David purposely and consciously recalled God’s blessing in the past. He drew strength and courage from memories of former victories from his God. David had learned to cultivate a right relationship with his past.
Do you ever do that? Have you amassed a mental list of times God strengthened and helped you in days gone by? Can you talk about your bears and lions so you are prepared when a giant comes along?
You might wonder how David developed this skill. Perhaps a hint comes from reading the Psalms David wrote. It is not hard to imagine many of these worship songs being written and sung by a young shepherd on a lonely hillside. Notice how often he recounts God’s blessings in the past—especially in situations that we might have labeled “negative,” “traumatic,” or “harmful.” Marvel at his descriptions of God’s character and his rejoicing in God’s works. To David, the past was his friend.
When You Need Encouragement and Balance
Another hero of the faith who benefitted from his past was Job. The book that bears his name begins by telling us that Job was blameless and upright. He feared God and turned away from evil. He and his wife had been marvelously blessed with seven sons, three daughters, and an incredible amount of wealth.
An onslaught of devastation
The scene turns sinister as Satan comes to God and charges that Job loves God only because of God’s blessings. The relationship, according to the adversary, is nothing more than quid pro quo. Then Satan says, “Put forth Your hand now and touch all that he has; he will surely curse You to Your face” (Job 1:11).
It is critical to understand that this was not simply a test of Job. Fundamentally it was a test of God and whether the righteousness and goodness He develops in the heart of His children is self-centered, shallow, and based merely on temporal circumstances.
The stage is set in verse 12 when we read, “Then the Lord said to Satan, ‘Behold, all that he has is in your power, only do not put forth your hand on him.’ So Satan departed from the presence of the Lord.”
From there the story develops in rapid-fire succession. Some of Job’s animals are stolen by a band of marauders while others are killed by fire. Then his children, who are feasting together, are killed when a wind comes and destroys the house they are in. In a matter of moments, Job loses much of his wealth and all of his children.
The camera pans back to Job to see if Satan’s prediction will come true. But the faith God built in Job stood firm:
Then Job arose and tore his robe and shaved his head,
and he fell to the ground and worshiped. He said,
“Naked I came from my mother’s womb,
And naked I shall return there.
The Lord gave and the Lord has taken away.
Blessed be the name of the Lord.”
Through all this Job did not sin nor did he blame God. (Job 1:21-22)
Now all Job has left is his wife and his health, until chapter 2 reports that Satan “went out from the presence of the Lord and smote Job with sore boils from the sole of his foot to the crown of his head” (v. 7). The climax comes when Job’s wife says, “Do you still hold fast to your integrity? Curse God and die!” (v. 9).
A reservoir of hope
At that very point Job, like young David, turns to a familiar friend—his past. He says to his wife, “Shall we accept good from God and not accept adversity?” (v. 10).
Job had a ready list of all the ways God had blessed him and his family in days gone by. They had enjoyed tremendous wealth. They had shared many marvelous times together. God’s goodness was rich and abundant.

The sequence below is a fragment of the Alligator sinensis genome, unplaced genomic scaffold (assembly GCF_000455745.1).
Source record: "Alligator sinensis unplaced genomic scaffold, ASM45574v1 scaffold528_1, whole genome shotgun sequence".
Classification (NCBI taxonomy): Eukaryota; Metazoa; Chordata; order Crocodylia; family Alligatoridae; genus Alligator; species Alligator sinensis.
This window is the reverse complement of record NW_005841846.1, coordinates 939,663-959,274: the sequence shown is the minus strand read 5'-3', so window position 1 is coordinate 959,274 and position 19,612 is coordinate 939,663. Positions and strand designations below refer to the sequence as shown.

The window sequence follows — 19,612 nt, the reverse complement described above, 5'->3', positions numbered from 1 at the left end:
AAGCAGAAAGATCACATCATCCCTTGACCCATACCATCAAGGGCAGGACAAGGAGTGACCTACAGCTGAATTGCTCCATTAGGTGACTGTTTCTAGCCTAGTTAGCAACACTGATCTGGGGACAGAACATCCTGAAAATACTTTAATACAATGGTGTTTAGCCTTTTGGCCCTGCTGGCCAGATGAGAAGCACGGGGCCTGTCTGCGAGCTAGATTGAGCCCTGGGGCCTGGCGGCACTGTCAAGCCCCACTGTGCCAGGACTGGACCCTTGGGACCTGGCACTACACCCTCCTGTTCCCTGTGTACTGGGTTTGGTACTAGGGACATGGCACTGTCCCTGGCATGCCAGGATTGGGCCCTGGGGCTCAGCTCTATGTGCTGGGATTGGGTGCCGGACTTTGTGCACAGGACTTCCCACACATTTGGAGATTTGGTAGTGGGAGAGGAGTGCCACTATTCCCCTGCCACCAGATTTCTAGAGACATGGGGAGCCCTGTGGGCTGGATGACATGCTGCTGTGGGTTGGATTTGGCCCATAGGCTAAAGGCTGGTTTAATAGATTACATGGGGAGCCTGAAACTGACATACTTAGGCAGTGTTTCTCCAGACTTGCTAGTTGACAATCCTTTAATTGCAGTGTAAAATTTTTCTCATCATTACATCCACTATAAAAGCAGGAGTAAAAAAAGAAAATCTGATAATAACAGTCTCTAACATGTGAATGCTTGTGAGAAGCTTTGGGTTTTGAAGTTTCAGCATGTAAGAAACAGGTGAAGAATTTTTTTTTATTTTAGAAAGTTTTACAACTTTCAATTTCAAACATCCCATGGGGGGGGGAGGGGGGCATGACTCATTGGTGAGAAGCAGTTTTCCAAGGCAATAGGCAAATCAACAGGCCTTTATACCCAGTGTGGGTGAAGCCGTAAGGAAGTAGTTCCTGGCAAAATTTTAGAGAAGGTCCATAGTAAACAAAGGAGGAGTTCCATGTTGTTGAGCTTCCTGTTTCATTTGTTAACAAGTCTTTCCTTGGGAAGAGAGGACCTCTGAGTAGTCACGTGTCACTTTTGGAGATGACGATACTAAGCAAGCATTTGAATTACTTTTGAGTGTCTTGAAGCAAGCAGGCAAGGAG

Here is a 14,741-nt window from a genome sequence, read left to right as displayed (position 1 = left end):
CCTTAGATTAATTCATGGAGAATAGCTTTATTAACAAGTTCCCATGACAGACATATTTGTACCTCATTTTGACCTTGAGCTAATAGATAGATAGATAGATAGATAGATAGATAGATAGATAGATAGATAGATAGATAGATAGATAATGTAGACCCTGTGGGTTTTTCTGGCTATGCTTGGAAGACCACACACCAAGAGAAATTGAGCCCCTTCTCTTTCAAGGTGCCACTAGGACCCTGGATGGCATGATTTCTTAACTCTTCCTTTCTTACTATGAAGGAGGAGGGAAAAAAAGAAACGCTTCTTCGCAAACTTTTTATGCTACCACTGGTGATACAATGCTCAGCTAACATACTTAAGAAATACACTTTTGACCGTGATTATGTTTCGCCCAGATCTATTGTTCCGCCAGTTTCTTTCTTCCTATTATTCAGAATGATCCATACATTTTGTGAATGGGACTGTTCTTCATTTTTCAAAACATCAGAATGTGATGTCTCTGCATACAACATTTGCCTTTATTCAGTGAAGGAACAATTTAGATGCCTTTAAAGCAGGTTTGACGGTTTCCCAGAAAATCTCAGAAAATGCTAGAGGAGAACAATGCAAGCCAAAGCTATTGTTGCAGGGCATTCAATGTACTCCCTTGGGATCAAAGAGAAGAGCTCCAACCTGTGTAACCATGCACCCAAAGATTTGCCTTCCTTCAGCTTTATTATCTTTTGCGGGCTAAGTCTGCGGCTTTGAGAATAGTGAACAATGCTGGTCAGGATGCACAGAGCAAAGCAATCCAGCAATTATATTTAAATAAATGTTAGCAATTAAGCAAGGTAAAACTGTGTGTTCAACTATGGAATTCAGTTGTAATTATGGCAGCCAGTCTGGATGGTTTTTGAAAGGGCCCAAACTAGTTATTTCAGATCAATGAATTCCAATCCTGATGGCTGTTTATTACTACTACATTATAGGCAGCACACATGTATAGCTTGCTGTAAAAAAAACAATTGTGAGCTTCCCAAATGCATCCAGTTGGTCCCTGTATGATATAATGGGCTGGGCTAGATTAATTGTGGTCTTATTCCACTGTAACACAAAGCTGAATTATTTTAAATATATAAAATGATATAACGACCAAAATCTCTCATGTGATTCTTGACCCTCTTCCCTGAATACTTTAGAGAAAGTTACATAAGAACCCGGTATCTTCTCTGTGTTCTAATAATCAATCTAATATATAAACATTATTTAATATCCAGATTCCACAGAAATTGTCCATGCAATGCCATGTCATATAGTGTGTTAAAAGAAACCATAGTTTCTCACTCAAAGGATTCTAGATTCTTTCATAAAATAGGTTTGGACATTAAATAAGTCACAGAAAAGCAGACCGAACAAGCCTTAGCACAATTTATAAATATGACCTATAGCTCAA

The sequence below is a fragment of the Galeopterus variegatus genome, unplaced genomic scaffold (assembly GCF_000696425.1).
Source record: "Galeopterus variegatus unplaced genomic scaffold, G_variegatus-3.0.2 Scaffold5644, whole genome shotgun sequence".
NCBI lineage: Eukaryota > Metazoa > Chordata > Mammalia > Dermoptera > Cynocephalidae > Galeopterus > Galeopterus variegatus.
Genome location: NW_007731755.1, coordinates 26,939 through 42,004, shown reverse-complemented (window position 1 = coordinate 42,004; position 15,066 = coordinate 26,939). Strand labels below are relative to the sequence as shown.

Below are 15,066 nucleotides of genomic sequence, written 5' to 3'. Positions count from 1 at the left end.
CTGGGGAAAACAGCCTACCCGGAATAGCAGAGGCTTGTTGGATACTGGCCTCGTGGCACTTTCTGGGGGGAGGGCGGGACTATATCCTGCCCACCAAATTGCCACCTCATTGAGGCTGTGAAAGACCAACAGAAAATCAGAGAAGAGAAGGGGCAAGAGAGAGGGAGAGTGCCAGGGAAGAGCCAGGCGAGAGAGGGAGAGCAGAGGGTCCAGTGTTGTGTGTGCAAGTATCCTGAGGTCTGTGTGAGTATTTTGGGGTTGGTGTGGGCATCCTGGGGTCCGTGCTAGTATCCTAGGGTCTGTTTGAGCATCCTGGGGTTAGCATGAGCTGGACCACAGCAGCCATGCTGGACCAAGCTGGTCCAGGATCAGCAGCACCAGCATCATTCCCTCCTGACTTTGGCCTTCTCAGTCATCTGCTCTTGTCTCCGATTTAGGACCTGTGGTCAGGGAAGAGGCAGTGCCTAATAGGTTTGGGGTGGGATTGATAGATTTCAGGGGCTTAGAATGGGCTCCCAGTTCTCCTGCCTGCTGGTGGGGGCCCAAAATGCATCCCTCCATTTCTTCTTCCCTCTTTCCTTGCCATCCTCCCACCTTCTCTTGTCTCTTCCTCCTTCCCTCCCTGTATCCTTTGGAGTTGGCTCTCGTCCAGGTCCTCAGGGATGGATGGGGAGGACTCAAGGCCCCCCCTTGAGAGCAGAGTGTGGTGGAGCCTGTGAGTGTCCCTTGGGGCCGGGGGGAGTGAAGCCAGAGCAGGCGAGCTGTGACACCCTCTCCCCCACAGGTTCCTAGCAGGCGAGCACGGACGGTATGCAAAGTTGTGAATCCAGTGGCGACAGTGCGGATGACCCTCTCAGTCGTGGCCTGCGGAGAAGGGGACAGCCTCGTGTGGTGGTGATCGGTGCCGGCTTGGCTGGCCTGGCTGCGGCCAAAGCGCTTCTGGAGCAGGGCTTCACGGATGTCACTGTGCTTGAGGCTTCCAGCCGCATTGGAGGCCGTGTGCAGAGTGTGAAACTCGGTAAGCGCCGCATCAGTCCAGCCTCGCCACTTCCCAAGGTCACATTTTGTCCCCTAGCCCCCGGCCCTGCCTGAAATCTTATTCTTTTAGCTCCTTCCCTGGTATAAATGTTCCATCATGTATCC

Did that erase the current trials? Of course not. Does it suggest that spiritual people do not grieve honestly and deeply? No, because Job vividly models the skill of practicing spiritual candor.
I am also not suggesting that Job perfectly followed this principle throughout the rest of the story. Who would have? But this is the critical point: At that moment, rehearsing the past helped him face the present with balance and encouragement. Doing so allowed him to greatly honor his God and to minister to his wife at a time when she desperately needed his spiritual leadership, strength, and love.
We would do well to think about David and Job. Is it not amazing that at critical stages in their spiritual journey they both chose to benefit from their pasts? They had cultivated a purposeful connection to their pasts that was so habitual that they almost automatically factored it into whatever they were facing at the time. Like any good friend, their pasts served them well.
Careful readers will recognize that what we are really talking about here is thanksgiving. Both Job and David developed the discipline of acknowledging God’s blessing and continually building a reservoir of memories and lessons from which to draw.
However, God’s blessings and goodness in the past are relevant only if we allow them to be. Think about the last trial you faced. Was your response to the trial truly balanced? I am not suggesting that you minimize the loss or paste a plastic smile on a broken heart, but would it have been appropriate to follow in the footsteps of Job (2:10) and temper the pain of the present trial by recounting God’s goodness in the past?
Perhaps this is what the apostle Paul meant when he made the outlandish suggestion, from prison no less, that we should be people who “rejoice in the Lord always” (Philippians 4:4). He went on to teach that we should “be anxious for nothing” (v. 6). Then he explained that we can live this way if we learn to pray with thanksgiving (v. 6b). Thanksgiving for what? For God’s goodness and blessing in the past.
Cultivating this kind of heart and lifestyle is challenging, to say the least. But consider the end result. “And the peace of God, which surpasses all comprehension, will guard your hearts and your minds in Christ Jesus” (v. 7).